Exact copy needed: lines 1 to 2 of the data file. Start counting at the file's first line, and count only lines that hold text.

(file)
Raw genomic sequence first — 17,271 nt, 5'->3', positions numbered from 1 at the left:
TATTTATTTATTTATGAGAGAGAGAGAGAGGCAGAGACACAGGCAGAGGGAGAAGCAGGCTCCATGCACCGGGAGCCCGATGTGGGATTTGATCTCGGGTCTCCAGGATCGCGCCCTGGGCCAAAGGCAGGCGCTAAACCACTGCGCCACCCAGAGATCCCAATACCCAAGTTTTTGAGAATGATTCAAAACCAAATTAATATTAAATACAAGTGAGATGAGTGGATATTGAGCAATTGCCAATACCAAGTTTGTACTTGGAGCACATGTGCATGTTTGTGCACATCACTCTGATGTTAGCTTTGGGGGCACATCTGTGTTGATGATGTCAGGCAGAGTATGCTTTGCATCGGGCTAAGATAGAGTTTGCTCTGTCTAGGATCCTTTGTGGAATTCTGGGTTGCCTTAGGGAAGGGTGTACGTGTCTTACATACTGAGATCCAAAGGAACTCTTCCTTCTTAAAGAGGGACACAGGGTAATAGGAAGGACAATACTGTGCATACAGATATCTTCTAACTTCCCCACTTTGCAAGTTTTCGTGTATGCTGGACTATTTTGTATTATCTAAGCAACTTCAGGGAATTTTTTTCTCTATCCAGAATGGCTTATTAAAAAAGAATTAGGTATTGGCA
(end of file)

Raw genomic sequence first — 17,271 nt, 5'->3', positions numbered from 1 at the left:
TATTTATTTATTTATGAGAGAGAGAGAGAGGCAGAGACACAGGCAGAGGGAGAAGCAGGCTCCATGCACCGGGAGCCCGATGTGGGATTTGATCTCGGGTCTCCAGGATCGCGCCCTGGGCCAAAGGCAGGCGCTAAACCACTGCGCCACCCAGAGATCCCAATACCCAAGTTTTTGAGAATGATTCAAAACCAAATTAATATTAAATACAAGTGAGATGAGTGGATATTGAGCAATTGCCAATACCAAGTTTGTACTTGGAGCACATGTGCATGTTTGTGCACATCACTCTGATGTTAGCTTTGGGGGCACATCTGTGTTGATGATGTCAGGCAGAGTATGCTTTGCATCGGGCTAAGATAGAGTTTGCTCTGTCTAGGATCCTTTGTGGAATTCTGGGTTGCCTTAGGGAAGGGTGTACGTGTCTTACATACTGAGATCCAAAGGAACTCTTCCTTCTTAAAGAGGGACACAGGGTAATAGGAAGGACAATACTGTGCATACAGATATCTTCTAACTTCCCCACTTTGCAAGTTTTCGTGTATGCTGGACTATTTTGTATTATCTAAGCAACTTCAGGGAATTTTTTTCTCTATCCAGAATGGCTTATTAAAAAAGAATTAGGTATTGGCA